A former tenant at Sunset Lake Resort & RV Park south of Warrenton has filed a lawsuit against the owner alleging negligence over living conditions in a trailer.
Sandra Holloway, who moved into the RV park with her adult son in 2018, claims a property manager told her it was a “dry trailer” with no running water or an operable toilet. She said she was told to use a bucket and spigot next to her unit for water, and the park’s shared bathroom for a toilet and shower.
She claims the water from the spigot was dirty and cloudy and smelled of rotten eggs. She also said the water in the shared bathroom was dirty and smelled.
“The basic premise of the lawsuit is that Ms. Holloway, our client, had a right to dignified and habitable housing,” said Jamie Trinkle, an attorney for the Oregon Law Center. “Every tenant has a right to dignified and habitable housing, even in low-cost housing, even in housing of last resort. And the defendants did not provide that to Ms. Holloway and arguably to other tenants.”
Ken Hick, of Resources Northwest Inc., the owner of the mobile home park, could not be reached for comment.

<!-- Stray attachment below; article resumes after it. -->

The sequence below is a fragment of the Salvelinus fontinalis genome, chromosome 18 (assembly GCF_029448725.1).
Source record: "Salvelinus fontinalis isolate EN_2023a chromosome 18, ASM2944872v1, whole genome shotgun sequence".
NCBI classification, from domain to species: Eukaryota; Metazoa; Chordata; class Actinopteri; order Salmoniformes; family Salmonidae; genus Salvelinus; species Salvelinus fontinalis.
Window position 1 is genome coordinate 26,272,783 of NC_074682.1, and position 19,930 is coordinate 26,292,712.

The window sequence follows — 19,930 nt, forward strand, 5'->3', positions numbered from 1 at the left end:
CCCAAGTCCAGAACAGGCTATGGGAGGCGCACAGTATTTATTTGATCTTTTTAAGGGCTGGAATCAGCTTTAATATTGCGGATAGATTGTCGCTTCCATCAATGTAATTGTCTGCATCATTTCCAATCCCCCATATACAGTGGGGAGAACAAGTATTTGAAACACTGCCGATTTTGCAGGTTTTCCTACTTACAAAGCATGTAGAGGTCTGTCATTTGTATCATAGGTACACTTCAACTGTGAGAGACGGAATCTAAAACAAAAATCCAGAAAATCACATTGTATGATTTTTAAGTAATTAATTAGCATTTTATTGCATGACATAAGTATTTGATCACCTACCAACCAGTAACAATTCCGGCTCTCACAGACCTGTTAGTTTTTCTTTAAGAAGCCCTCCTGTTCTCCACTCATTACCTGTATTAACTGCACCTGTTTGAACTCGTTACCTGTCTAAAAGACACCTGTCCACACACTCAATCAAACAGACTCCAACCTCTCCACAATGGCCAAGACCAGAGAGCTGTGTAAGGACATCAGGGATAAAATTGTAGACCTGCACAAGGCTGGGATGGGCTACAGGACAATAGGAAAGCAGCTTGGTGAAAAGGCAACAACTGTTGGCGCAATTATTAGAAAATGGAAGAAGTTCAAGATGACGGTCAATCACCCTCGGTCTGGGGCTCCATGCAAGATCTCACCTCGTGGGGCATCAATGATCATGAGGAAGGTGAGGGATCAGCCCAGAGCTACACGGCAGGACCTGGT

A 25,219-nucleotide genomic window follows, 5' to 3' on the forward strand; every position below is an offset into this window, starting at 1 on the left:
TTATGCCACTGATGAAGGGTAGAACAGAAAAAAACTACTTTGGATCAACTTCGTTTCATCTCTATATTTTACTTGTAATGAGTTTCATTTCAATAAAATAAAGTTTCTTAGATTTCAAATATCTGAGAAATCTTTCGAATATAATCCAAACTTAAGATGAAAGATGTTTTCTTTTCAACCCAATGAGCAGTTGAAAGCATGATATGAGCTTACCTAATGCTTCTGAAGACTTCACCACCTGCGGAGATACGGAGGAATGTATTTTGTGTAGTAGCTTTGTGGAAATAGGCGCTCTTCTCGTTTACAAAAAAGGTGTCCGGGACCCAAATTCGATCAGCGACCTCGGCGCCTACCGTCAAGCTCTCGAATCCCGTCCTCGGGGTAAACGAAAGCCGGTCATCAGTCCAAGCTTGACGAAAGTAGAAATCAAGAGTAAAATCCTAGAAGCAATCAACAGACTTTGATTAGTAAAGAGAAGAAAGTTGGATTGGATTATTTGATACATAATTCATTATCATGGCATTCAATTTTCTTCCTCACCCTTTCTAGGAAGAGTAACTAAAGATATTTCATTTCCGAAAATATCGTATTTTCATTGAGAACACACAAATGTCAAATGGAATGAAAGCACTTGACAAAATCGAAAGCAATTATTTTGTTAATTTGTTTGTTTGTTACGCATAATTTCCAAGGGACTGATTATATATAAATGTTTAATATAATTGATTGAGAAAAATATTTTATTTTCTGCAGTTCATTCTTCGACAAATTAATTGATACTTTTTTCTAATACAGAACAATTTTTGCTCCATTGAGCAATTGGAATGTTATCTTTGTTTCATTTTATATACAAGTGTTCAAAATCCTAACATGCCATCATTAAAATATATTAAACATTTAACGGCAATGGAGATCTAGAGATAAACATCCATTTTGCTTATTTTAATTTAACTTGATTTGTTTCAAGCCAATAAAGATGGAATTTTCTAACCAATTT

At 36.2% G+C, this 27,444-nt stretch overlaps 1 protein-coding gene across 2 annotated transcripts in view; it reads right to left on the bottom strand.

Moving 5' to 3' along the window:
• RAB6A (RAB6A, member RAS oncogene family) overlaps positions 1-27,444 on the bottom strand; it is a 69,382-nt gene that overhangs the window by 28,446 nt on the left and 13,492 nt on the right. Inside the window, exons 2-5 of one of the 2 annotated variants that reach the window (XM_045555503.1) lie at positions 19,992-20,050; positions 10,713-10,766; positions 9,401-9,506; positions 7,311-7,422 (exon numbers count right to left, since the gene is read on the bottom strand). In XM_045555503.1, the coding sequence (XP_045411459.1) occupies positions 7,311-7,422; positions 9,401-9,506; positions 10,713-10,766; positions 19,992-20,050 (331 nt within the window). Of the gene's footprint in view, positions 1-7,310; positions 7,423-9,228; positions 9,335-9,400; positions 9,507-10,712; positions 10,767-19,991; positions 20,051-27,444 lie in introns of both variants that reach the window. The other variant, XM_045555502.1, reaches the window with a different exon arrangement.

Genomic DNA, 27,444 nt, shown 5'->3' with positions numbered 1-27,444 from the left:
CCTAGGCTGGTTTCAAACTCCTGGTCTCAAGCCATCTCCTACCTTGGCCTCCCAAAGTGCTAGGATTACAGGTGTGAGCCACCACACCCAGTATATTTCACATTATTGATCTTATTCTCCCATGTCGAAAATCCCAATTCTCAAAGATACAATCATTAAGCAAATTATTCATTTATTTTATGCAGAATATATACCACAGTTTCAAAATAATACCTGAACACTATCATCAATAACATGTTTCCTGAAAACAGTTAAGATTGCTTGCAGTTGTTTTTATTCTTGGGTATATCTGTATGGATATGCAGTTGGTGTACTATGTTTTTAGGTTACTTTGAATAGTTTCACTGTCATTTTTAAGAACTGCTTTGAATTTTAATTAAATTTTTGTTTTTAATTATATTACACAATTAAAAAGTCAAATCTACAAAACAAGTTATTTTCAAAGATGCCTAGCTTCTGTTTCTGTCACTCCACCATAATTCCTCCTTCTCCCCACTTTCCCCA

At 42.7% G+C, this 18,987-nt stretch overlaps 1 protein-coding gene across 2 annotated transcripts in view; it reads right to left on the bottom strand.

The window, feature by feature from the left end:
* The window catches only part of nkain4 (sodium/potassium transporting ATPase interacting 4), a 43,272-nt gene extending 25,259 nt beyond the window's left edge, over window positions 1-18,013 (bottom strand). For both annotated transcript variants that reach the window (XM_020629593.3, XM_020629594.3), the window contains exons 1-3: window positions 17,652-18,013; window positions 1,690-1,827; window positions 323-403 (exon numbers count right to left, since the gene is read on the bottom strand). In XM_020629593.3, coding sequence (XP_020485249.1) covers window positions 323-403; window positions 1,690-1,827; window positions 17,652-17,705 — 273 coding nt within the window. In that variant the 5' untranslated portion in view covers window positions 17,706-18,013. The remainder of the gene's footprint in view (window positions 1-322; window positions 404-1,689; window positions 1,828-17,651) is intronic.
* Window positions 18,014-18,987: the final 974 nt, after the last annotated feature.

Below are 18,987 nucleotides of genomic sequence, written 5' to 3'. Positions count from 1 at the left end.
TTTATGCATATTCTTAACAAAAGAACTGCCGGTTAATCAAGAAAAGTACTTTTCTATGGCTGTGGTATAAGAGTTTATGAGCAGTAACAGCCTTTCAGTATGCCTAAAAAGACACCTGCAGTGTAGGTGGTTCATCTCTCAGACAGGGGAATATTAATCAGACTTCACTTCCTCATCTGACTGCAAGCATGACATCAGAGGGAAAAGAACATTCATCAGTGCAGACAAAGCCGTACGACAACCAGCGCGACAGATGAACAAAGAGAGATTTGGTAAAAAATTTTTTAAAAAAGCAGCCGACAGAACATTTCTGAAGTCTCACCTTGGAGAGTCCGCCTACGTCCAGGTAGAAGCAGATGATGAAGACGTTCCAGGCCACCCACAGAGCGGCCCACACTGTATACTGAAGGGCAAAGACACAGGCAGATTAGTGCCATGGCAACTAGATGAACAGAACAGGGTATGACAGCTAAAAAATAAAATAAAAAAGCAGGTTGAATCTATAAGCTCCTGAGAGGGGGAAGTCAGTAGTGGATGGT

The lawsuit describes harrowing conditions inside the trailer.
Holloway said the front door did not lock, the stairs were unstable, the windows did not shut, and the floor was falling through in the kitchen, living room and bedroom. She also claims there was mold in the kitchen, bedroom and bathroom.
She said she and her son were unable to stay warm because of insufficient electricity.
The lawsuit also claims the mobile home park ignored complaints that a neighbor soiled Holloway’s area while using a hose to dump feces, urine and toilet paper into Sunset Lake.
According to the lawsuit, Holloway’s monthly rent went from $525 to $550. After being informed rent would increase to $585 a month, she moved out last November.
She is seeking more than $555,000.
Within the past year, the U.S. Environmental Protection Agency has deemed the mobile home park a “serious violator” over drinking water problems. The Oregon Health Authority has found that drinking water exceeds acceptable levels of trihalomethanes, the chemical reaction of disinfectants with natural organic matter in water. In the past, the mobile home park has been fined by the Oregon Department of Environmental Quality for sewage overflow.
Sunset Lake is also involved in another lawsuit that was filed last June alleging wrongful death and negligence involving George Bolles, who was burned alive when his trailer caught fire in 2018.
The lawsuit, filed in Multnomah County Circuit Court, claims the mobile home park failed to maintain the trailer in a habitable condition or supply a smoke detector and other fire safety equipment. The suit is seeking nearly $1 million in damages.